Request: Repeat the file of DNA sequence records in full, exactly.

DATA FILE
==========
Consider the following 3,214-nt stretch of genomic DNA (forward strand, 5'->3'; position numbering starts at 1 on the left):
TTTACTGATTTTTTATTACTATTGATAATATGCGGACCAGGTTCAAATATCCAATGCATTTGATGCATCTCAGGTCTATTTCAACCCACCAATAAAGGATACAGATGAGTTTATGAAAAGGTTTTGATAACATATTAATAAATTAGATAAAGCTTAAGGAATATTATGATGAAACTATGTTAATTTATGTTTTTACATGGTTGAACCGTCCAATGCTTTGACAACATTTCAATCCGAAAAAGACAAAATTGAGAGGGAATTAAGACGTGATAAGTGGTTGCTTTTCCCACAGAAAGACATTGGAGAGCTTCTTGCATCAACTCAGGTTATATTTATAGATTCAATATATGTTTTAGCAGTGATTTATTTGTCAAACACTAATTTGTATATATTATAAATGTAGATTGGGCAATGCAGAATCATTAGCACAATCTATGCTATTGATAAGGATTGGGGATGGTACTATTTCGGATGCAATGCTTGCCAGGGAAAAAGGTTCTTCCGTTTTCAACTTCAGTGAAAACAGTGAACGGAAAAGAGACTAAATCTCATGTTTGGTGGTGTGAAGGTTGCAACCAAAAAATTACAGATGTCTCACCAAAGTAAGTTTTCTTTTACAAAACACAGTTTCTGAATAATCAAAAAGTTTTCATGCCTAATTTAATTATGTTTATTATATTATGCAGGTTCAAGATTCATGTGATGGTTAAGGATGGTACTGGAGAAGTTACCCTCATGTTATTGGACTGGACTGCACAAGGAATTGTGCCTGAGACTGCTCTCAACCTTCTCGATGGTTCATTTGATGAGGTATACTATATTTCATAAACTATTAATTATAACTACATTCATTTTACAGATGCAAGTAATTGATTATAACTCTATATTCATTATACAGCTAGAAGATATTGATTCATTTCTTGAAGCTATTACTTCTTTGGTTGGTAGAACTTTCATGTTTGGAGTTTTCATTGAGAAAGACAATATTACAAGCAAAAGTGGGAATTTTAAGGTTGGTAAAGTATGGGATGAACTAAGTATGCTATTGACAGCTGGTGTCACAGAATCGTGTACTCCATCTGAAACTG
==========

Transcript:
Consider the following 3,214-nt stretch of genomic DNA (forward strand, 5'->3'; position numbering starts at 1 on the left):
TTTACTGATTTTTTATTACTATTGATAATATGCGGACCAGGTTCAAATATCCAATGCATTTGATGCATCTCAGGTCTATTTCAACCCACCAATAAAGGATACAGATGAGTTTATGAAAAGGTTTTGATAACATATTAATAAATTAGATAAAGCTTAAGGAATATTATGATGAAACTATGTTAATTTATGTTTTTACATGGTTGAACCGTCCAATGCTTTGACAACATTTCAATCCGAAAAAGACAAAATTGAGAGGGAATTAAGACGTGATAAGTGGTTGCTTTTCCCACAGAAAGACATTGGAGAGCTTCTTGCATCAACTCAGGTTATATTTATAGATTCAATATATGTTTTAGCAGTGATTTATTTGTCAAACACTAATTTGTATATATTATAAATGTAGATTGGGCAATGCAGAATCATTAGCACAATCTATGCTATTGATAAGGATTGGGGATGGTACTATTTCGGATGCAATGCTTGCCAGGGAAAAAGGTTCTTCCGTTTTCAACTTCAGTGAAAACAGTGAACGGAAAAGAGACTAAATCTCATGTTTGGTGGTGTGAAGGTTGCAACCAAAAAATTACAGATGTCTCACCAAAGTAAGTTTTCTTTTACAAAACACAGTTTCTGAATAATCAAAAAGTTTTCATGCCTAATTTAATTATGTTTATTATATTATGCAGGTTCAAGATTCATGTGATGGTTAAGGATGGTACTGGAGAAGTTACCCTCATGTTATTGGACTGGACTGCACAAGGAATTGTGCCTGAGACTGCTCTCAACCTTCTCGATGGTTCATTTGATGAGGTATACTATATTTCATAAACTATTAATTATAACTACATTCATTTTACAGATGCAAGTAATTGATTATAACTCTATATTCATTATACAGCTAGAAGATATTGATTCATTTCTTGAAGCTATTACTTCTTTGGTTGGTAGAACTTTCATGTTTGGAGTTTTCATTGAGAAAGACAATATTACAAGCAAAAGTGGGAATTTTAAGGTTGGTAAAGTATGGGATGAACTAAGTATGCTATTGACAGCTGGTGTCACAGAATCGTGTACTCCATCTGAAACTG